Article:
Anuradhapura, North-Central Province

Back in Anuradhapura for our second and longer stay we also ventured out into the rice-paddies where people were cutting the rice - the main occupation leading to snakebite. No snakes turned up while we were present but on a similar trip to the rice paddies a few days later I missed capturing a Dharman ratsnake (Ptyas mucosa).

We moved to another possible area near Anuradhapura, and finally Anslem and I were called to a garden behind some houses where there was a larger pile of brush. A large snake has been seen going into the pile by one of our team who were now spread over a fairly wide area. We surrounded the brush-pile and began to dismantle it, and then we located a large and very aggressive South Asian Russell's viper (Daboia russelii). This was only our second live Russell's viper, the other being from Gampola, despite all our hard labours.

Capturing a Russell's viper, Daboia russelii


Second live South Asian Russell's viper, Daboia russelii


And then a little later the same day, in the dark driving back to Anuradhapura, I saw the head and a short section of neck of a snake illiminated in the vehicle headlamps. Alerted the snake immediately pulled back into the grass verge but the brilliant white of the supralabials (lip scales) convinced me it was another Russell's viper and when I dived out I was able to capture it in the roadside ditch to which it had retreated.

Third live South Asian Russell's viper, Daboia russelii


So now we had three live Russell's vipers for the project, the last two coming on the same day, only one day after several mortally wounded or dead specimens on the road back from Nikaweratiya. It seemed the best time to find Russell's vipers was between 18.30 and 19.50.

At the hotel I used the extensive but under-used gardens to photograph some of the species I had captured, especially the venomous species such as the Humpnose pitviper (Hypnale hypnale) from Gampola, Nikaweratiya, Eppawala and Aluthnuwara; Indian spectacled cobra (Naja naja), from Nikaweratiya and Eppawala, and finally and triumphantly, a couple of Russell's vipers (Daboia russelli) from Gampola, Nikerawatiya and near Anuradhapura. The cobras and humpnose pitvipers were not required for the antivenom program so they were to be released, but the Russell's vipers were kept in a stout box in my room.


Mark with Humpnose pitviper, Hypnale hypnale, in the grounds of the hotel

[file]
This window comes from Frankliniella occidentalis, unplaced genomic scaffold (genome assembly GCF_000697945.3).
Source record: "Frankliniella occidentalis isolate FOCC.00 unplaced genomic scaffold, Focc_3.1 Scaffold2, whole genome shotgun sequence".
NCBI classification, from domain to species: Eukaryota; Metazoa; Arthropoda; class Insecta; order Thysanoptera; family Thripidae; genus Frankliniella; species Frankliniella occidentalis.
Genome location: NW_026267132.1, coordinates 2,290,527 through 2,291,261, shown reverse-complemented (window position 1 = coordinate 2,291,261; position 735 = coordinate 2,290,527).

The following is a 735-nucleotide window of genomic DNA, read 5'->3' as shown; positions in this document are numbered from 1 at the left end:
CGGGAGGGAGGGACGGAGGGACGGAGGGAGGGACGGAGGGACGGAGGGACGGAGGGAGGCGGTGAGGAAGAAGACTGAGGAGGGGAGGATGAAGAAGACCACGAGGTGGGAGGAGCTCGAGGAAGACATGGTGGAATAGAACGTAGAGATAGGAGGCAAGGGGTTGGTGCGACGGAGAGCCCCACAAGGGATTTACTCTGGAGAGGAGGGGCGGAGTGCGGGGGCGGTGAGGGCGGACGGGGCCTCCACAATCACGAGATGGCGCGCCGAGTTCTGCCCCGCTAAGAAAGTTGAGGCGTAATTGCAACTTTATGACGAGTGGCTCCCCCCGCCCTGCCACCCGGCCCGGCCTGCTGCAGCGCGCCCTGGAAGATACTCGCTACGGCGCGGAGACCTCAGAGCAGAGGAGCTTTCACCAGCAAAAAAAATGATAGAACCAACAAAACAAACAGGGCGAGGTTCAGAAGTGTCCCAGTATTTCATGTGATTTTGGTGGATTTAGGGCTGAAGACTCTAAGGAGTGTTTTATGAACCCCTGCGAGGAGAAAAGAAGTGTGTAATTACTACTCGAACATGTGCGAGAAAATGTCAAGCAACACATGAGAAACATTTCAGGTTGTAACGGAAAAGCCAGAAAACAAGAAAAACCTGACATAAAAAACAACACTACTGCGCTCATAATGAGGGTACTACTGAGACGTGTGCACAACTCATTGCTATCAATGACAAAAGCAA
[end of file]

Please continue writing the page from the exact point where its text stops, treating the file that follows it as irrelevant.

Mark wrangling an Indian cobra, Naja naja, in the grounds of the hotel
Mark wrangling an
Indian cobra
, Naja naja,
in the grounds of the hotel
Mark with a captured
South Asian Russell's viper
, Daboia russelii,
in the grounds of the hotel

The director also required a sequence with a Russell's viper shot on a black set for the top of the show and this was achieved by filming in one of our hotel rooms. We were joined at this point by an enthusiastic young doctor from Anuradhapura Hospital, Dr Aroona Abdulla, who was so interested in what we were doing that she even accompanied us on several of our field excursions to find snakes.


Mark wrangling the Russell's viper on set
Preparing to film special sequence in hotel room with Russell's viper, cameraman Mark Stokes, director Mark McMullen, with an enthusiastic
Aroona Abdulla in the background
South Asian Russell's viper, Daboia russelii,
on black background for special sequence

Back at the hospital we were given a room where we could milk the Russell's vipers we caught and Ariaranee and I could perform an experiment to demonstrate the effects of Russell's viper venom on a small quantity of blood taken from myself.

The venom experiment
Milking the Russell's viper, Daboia russelii
Milking the Russell's viper, Daboia russelii
Ariaranee taking blood from Mark introducing blood to a clean tube
and introducing Russell's viper venom
then turning the tubes:
left: venom and blood; right: blood only

The blood with venom introduced quickly coagulated, unlike the pure blood which remains liquid.
However, the effects in a human the effects of a bite are different. Initially many small clots are formed, but these are broken down by the body, then more small clots form and are broken down, until eventually there is no clotting agent left in the blood. The effect then is incoagulable blood with, when combined with the haemorrhagic effects of the venom, can lead to prolonged bleeding into the body and cerebral haemorrhage, ie. a stroke.